Research shows that when workplaces offer clean, comfortable, and dedicated breastfeeding rooms, it encourages—and increases—the rate of continued breastfeeding after returning to work. But it’s not just about having a room devoted to pumping. A 2019 report in the journal Breastfeeding Medicine notes that organizational and managerial support are key aspects of continued nursing—and job satisfaction. While some nursing employees already have pumping-at-work protection, it’s not universal. Enter: The Providing Urgent Maternal Protections for Nursing Mothers Act (aka the PUMP Act), legislation designed to expand current workplace lactation protections to all breastfeeding employees in all employment sectors. While it’s true that the Pump Act failed to pass in the Senate in June—it only takes one naysayer to keep a bill from passing through unanimous consent and, unfortunately, the PUMP Act received one objection—that doesn’t mean that the fight is over! In fact, the press and outrage surrounding the failure to pass the PUMP Act has reinvigorated negotiations. That means that now is the time to let your senator know that this legislation is so important—and needs to pass. While you can always email your senator, experts note that calling is the most impactful way to take action. You can text PUMP to 747464 to be connected to your senator’s office. And if you input your info on the U.S. Breastfeeding Committee website, they’ll offer up a call script for you, too.

Pass a paid leave policy.

There are approximately a zillion reasons for paid parental leave. (Read about some of them here.) The fact that it bolsters breastfeeding rates is just one of them. Research shows that employed moms who received 12 or more weeks of paid maternity leave are more likely to initiate breastfeeding and more likely to continue breastfeeding by six months than those without paid leave.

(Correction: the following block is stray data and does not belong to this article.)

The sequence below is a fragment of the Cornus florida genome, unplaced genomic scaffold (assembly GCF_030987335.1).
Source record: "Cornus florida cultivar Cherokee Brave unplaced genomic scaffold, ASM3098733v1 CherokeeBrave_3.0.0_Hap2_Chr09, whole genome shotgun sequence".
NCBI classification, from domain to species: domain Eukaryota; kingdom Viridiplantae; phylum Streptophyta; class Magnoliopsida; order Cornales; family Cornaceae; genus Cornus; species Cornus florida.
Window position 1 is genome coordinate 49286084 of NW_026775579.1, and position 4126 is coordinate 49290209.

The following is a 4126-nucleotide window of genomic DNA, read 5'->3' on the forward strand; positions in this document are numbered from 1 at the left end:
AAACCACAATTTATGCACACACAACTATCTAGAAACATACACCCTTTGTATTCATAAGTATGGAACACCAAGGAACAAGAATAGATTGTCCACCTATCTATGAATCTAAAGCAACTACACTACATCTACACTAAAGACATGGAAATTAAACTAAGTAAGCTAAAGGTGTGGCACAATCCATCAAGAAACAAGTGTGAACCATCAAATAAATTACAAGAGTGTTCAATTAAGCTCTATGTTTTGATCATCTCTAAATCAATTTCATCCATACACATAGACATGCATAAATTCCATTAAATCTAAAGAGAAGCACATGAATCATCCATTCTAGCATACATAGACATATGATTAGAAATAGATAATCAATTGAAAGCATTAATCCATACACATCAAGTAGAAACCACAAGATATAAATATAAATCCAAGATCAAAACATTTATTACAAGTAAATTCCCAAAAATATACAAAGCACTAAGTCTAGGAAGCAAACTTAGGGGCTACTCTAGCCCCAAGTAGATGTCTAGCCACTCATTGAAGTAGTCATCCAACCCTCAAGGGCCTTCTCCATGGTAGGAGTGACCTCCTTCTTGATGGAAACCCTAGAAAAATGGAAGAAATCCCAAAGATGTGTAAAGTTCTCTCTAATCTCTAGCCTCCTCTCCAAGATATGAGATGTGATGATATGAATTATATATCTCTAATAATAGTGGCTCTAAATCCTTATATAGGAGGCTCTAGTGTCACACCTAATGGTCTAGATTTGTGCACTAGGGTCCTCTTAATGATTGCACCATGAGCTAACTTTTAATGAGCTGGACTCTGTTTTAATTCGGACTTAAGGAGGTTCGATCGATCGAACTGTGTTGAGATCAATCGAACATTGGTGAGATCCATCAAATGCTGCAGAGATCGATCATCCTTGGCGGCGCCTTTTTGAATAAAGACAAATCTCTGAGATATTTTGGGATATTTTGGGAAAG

Just look at these numbers: When Canada extended paid maternity leave from an average of six months to at least one year, rates of exclusive breastfeeding for six months shot up 40%. But the harsh and heartbreaking reality is this: Right now, the United States is one of only six countries in the world without a national paid parental leave policy, which means that most working parents in America don’t have access to paid family and medical leave. Currently, only 10 states and the District of Columbia offer paid family leave. Instead, we’ve got the federal Family and Medical Leave Act (FMLA), which only requires certain eligible employers to provide certain workers unpaid family leave.

Bottom line: Establishing universal paid family leave will undoubtedly support breastfeeding. To get there, you guessed it, tell congress to support paid leave for all. Again, call your senators and representatives and tell them to not only reinstate emergency paid leave, but to pass permanent paid family and medical leave so that families have the support they need. Go to Paid Leave for All for more how-tos.

Improve access to lactation resources.